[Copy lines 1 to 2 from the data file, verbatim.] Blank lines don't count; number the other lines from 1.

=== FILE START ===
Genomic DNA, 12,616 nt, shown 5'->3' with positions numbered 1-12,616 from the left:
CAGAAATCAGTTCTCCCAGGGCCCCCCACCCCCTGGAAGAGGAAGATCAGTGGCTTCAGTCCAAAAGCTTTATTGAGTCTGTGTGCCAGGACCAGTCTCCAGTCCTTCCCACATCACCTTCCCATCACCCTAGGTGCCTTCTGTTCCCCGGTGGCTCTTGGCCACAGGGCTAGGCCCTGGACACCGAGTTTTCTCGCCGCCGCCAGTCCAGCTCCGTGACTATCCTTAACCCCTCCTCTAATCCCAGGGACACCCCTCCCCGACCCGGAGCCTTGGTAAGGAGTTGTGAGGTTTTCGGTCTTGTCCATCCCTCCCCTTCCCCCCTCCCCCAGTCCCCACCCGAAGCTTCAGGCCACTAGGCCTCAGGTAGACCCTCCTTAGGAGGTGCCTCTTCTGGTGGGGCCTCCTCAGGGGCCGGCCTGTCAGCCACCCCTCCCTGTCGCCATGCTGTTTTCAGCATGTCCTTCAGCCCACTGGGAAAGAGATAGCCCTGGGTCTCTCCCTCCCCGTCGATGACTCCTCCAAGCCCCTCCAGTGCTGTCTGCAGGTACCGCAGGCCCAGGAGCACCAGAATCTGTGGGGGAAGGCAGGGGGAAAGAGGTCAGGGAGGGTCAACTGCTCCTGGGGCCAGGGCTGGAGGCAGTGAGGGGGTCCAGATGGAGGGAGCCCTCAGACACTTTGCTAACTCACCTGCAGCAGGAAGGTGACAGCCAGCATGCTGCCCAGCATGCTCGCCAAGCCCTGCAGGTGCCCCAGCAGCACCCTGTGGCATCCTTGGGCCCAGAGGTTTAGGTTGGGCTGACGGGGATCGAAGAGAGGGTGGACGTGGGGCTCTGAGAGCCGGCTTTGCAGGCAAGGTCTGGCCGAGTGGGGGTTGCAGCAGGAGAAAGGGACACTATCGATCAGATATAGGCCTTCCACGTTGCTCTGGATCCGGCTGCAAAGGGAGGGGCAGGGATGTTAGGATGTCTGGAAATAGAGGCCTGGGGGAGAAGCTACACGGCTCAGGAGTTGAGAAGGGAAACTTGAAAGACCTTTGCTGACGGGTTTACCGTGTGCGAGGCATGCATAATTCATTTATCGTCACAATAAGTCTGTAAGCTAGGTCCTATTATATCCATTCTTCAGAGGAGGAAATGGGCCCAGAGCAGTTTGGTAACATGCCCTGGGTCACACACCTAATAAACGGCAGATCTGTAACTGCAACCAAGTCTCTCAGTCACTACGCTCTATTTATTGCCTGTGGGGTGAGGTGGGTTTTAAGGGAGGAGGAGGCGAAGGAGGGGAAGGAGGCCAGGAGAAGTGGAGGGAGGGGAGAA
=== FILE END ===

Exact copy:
Genomic DNA, 12,616 nt, shown 5'->3' with positions numbered 1-12,616 from the left:
CAGAAATCAGTTCTCCCAGGGCCCCCCACCCCCTGGAAGAGGAAGATCAGTGGCTTCAGTCCAAAAGCTTTATTGAGTCTGTGTGCCAGGACCAGTCTCCAGTCCTTCCCACATCACCTTCCCATCACCCTAGGTGCCTTCTGTTCCCCGGTGGCTCTTGGCCACAGGGCTAGGCCCTGGACACCGAGTTTTCTCGCCGCCGCCAGTCCAGCTCCGTGACTATCCTTAACCCCTCCTCTAATCCCAGGGACACCCCTCCCCGACCCGGAGCCTTGGTAAGGAGTTGTGAGGTTTTCGGTCTTGTCCATCCCTCCCCTTCCCCCCTCCCCCAGTCCCCACCCGAAGCTTCAGGCCACTAGGCCTCAGGTAGACCCTCCTTAGGAGGTGCCTCTTCTGGTGGGGCCTCCTCAGGGGCCGGCCTGTCAGCCACCCCTCCCTGTCGCCATGCTGTTTTCAGCATGTCCTTCAGCCCACTGGGAAAGAGATAGCCCTGGGTCTCTCCCTCCCCGTCGATGACTCCTCCAAGCCCCTCCAGTGCTGTCTGCAGGTACCGCAGGCCCAGGAGCACCAGAATCTGTGGGGGAAGGCAGGGGGAAAGAGGTCAGGGAGGGTCAACTGCTCCTGGGGCCAGGGCTGGAGGCAGTGAGGGGGTCCAGATGGAGGGAGCCCTCAGACACTTTGCTAACTCACCTGCAGCAGGAAGGTGACAGCCAGCATGCTGCCCAGCATGCTCGCCAAGCCCTGCAGGTGCCCCAGCAGCACCCTGTGGCATCCTTGGGCCCAGAGGTTTAGGTTGGGCTGACGGGGATCGAAGAGAGGGTGGACGTGGGGCTCTGAGAGCCGGCTTTGCAGGCAAGGTCTGGCCGAGTGGGGGTTGCAGCAGGAGAAAGGGACACTATCGATCAGATATAGGCCTTCCACGTTGCTCTGGATCCGGCTGCAAAGGGAGGGGCAGGGATGTTAGGATGTCTGGAAATAGAGGCCTGGGGGAGAAGCTACACGGCTCAGGAGTTGAGAAGGGAAACTTGAAAGACCTTTGCTGACGGGTTTACCGTGTGCGAGGCATGCATAATTCATTTATCGTCACAATAAGTCTGTAAGCTAGGTCCTATTATATCCATTCTTCAGAGGAGGAAATGGGCCCAGAGCAGTTTGGTAACATGCCCTGGGTCACACACCTAATAAACGGCAGATCTGTAACTGCAACCAAGTCTCTCAGTCACTACGCTCTATTTATTGCCTGTGGGGTGAGGTGGGTTTTAAGGGAGGAGGAGGCGAAGGAGGGGAAGGAGGCCAGGAGAAGTGGAGGGAGGGGAGAA